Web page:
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On Est Les Champions ! Renaming Le Métro For The French Team! Posted by on Jul 18, 2018 in Culture

This past month has been intense as countries around the world met en Russie (in Russia) for la Coupe du monde (the World Cup). After the excitement of making it to the finals, la France pushed it to the next level and won le tournoi (the tournament) with a thunderous chant of Allez les Bleus” (Let’s go France)!

Image by Licensed under CC BY 4.0.

Dimanche dernier (last Sunday), the whole country erupted in celebration at the end of le match. The game came to a close with la France proving they are les champions du monde (the world champions) in a decisive victory over la Croatie. I happened to be à l’aéroport (at the airport) during the end and when the clock stopped and la France was declared le vainqueur (the victor), des Français in the food court began singing l’hymne national (the national anthem).

It was a magical moment to hear the familiar tune of la Marseillaise echo throughout l’aéroport :

Allons, enfants de la Patrie,
Le jour de gloire est arrivé !

Arise, children of the Fatherland,
The day of glory has arrived!

Les fêtes (parties) broke out all over the country and bled into the late hours of night. With la finale falling on un dimanche (a Sunday), the following lundi (Monday) turned into an unofficial day off.

Among the fun celebrations leading to the French victory were many mèmes (memes, private jokes mainly on the internet). One that sticks out in my head played on la devise nationale (the national slogan) by replacing la fraternité (fraternity, brotherhood) with the name of one of France’s star players:

Liberté, Égalité, Mbappé
Liberty, Equality, Mbappé

Another very fun celebration came from le métro (the subway). La RATP (Régie autonome des transports parisiens, Autonomous Operator of Parisian Transports, official name for the public transport operator à Paris) created their own mème by “renaming” a few of les stations de métro (the subway stations).

The new names are des jeux de mots (plays on words) involving le foot français (French soccer). Les explications (the explanations) provided in the official RATP statement may be difficult to understand without deep knowledge of la culture française (French culture) and le foot (soccer, football). Let’s break it down so everyone learning le français can enjoy the celebrations and laugh at les jeux des mots :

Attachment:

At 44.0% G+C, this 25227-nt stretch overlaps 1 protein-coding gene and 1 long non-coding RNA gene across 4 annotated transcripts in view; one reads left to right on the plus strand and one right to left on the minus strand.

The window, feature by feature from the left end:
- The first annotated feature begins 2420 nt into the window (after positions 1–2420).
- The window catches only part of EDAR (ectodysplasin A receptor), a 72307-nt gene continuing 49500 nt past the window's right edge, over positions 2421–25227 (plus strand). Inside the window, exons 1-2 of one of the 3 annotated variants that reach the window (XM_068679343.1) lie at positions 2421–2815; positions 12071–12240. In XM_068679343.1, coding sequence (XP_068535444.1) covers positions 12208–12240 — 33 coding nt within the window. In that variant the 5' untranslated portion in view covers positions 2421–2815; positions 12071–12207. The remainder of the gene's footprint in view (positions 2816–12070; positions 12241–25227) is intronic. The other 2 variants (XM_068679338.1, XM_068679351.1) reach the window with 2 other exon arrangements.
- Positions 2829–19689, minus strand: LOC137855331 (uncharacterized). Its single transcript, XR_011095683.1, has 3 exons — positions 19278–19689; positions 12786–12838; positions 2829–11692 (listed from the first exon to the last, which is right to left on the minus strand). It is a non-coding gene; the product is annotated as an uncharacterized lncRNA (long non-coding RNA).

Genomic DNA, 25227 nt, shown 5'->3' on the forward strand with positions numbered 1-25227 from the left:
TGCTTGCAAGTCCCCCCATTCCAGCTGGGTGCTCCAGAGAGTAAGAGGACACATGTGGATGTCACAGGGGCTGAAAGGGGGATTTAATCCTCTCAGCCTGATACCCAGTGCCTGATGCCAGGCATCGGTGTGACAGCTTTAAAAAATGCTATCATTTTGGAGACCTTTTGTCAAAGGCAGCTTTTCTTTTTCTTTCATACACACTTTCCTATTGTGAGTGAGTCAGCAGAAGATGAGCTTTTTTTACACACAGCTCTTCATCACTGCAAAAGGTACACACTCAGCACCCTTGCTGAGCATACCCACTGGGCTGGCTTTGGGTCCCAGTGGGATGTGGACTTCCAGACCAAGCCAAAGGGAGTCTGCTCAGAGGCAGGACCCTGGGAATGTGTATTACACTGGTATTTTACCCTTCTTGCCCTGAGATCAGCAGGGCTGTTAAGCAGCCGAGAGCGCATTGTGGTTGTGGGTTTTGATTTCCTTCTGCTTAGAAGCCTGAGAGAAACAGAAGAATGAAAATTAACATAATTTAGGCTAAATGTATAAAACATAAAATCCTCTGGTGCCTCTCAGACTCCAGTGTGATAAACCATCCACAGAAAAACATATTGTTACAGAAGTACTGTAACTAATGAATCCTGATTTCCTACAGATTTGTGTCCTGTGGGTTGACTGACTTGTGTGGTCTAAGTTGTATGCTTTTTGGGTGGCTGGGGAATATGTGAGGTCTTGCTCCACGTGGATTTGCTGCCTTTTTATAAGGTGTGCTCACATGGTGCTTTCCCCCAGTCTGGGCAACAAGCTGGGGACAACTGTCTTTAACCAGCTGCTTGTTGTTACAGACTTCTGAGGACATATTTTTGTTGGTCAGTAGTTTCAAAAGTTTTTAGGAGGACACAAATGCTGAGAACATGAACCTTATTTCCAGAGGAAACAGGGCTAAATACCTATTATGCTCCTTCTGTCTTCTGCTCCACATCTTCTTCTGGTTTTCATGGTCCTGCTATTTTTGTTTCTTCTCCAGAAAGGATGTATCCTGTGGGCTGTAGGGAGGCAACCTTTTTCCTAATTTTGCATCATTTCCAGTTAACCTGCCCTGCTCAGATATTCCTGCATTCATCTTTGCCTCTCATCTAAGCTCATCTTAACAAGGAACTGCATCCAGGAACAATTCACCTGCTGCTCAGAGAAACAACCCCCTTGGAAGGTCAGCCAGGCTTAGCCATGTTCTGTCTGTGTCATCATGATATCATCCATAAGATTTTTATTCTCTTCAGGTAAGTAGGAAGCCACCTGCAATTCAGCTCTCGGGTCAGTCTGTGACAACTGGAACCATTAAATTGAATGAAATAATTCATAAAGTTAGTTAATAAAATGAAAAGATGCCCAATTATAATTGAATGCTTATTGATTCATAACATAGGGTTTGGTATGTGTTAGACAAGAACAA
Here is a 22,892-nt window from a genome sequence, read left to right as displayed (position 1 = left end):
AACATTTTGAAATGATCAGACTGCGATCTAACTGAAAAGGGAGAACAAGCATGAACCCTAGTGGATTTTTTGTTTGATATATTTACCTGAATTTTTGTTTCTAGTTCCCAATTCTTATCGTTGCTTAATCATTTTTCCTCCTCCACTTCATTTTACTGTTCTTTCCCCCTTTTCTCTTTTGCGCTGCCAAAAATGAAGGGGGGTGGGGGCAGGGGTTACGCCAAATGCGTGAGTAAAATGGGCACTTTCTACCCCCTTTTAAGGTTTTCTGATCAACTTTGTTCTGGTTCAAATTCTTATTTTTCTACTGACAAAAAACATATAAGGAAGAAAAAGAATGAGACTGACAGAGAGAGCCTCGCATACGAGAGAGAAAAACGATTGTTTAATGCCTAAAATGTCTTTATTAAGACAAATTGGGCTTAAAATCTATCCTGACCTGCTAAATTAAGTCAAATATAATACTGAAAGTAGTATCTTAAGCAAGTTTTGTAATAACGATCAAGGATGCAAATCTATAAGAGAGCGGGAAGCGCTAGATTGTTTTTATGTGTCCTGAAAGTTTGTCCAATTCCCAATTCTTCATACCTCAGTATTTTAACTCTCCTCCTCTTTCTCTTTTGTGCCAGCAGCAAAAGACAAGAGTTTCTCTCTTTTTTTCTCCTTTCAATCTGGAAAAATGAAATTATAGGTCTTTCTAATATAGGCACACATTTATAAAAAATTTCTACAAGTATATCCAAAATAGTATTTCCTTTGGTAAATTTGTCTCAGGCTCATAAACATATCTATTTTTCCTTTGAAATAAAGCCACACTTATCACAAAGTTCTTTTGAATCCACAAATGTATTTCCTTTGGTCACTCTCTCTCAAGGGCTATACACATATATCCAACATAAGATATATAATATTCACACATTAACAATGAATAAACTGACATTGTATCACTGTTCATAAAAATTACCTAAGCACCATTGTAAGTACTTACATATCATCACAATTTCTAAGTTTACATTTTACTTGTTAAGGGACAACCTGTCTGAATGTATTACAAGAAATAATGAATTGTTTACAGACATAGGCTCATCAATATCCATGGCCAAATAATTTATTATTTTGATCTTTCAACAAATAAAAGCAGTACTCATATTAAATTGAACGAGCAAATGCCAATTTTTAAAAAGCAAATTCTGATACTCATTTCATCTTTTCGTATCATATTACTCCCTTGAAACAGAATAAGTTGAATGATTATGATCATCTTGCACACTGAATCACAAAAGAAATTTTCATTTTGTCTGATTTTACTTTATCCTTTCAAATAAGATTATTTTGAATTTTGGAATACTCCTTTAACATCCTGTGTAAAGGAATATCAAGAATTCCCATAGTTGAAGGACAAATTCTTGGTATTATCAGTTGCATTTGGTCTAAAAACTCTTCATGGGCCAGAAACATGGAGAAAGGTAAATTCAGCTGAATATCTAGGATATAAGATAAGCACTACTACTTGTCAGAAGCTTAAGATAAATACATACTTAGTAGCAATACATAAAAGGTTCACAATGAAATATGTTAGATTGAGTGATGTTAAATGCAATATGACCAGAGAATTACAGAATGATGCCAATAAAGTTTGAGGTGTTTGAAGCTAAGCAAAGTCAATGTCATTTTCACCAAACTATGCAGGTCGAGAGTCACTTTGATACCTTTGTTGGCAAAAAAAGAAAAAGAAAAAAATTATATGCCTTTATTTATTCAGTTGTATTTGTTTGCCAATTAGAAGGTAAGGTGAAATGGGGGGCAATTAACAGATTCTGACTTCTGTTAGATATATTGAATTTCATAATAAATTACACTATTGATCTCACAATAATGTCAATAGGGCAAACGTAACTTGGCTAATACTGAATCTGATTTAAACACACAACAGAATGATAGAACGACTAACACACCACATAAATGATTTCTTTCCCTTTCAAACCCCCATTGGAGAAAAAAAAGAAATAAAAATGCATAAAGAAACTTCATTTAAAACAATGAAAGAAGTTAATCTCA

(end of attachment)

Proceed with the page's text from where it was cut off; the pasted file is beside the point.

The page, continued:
Avron (ligne 2) devient « Nous Avron Gagné »
Avron (line 2) becomes “We have won”

“Avron” sounds and looks similar to “Avons” the conjugation for the first person plural, Nous (We), of Avoir (To Have).

As a reminder, voici les conjugaisons d’Avoir au présent de l’indicatif (here’s the conjugation for Avoir in the present indicative tense) :

Tu as
Il/Elle/On a
Nous avons
Vous avez
Ils ont

For everyone learning French, cette blague (this joke) doubles as a good way to remember les conjugaisons !

Charles de Gaulle – Étoile (ligne 2) se transforme en « On a 2 Étoiles »
Charles de Gaulle – Étoile (line 2) transforms into “We Havz 2 Stars”

The deux étoiles (two stars) referenced here are the 2 World Cup titles France now has.

Victor Hugo (ligne 2) se mue en « Victor Hugo Lloris »
Victor Hugo (Line 2) changes to “Victor Hugo Lloris”

Hugo Lloris is le capitaine (the captain) of l’équipe français (the French team).

Bercy (lignes 6 et 14) dit « Bercy les Bleus »
Bercy (Lines 6 and 14) is now “Bery les Bleus”

This one is a pretty simple jeux de mots where Bercy sounds very similar to Merci (Thank you). The result leads to everyone understanding Merci les Bleus (Thanks to the French team) !

Notre-Dame des Champs (ligne 12) devient « Notre Didier Deschamps »
Notre-Dame des Champs (Line 12) becomes “Notre Didier Deschamps”

Didier Deschamps is le sélectionneur (head couch) of les Bleus (the Blues, French expression for the national French team).

Champs Elysées – Clémenceau (ligne 13) enfin, rend également hommage au sélectionneur de l’équipe de France en devenant « Deschamps Elysées – Clémenceau »
Lastly, Champs Elysées – Clémencaus (Line 13) is also paying homage to the French team’s head couch by becoming “Dechamps Elysées – Clémencau”

Deschamps is le nom du sélectionneur (the family name of the head couch) and the original name of la station made it an easy jeu des mots !

Image from Pixabay. Licensed under CC0.

Football fever may be over for now, but it’s only four more years until the next Coupe du monde and shortly after that it will be time les Jeux olympiques à Paris !

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About the Author: John Bauer

John Bauer is an enthusiast for all things language and travel. He currently lives in France where he's doing his Master's. John came to France four years ago knowing nothing about the language or the country, but through all the mistakes over the years, he's started figuring things out.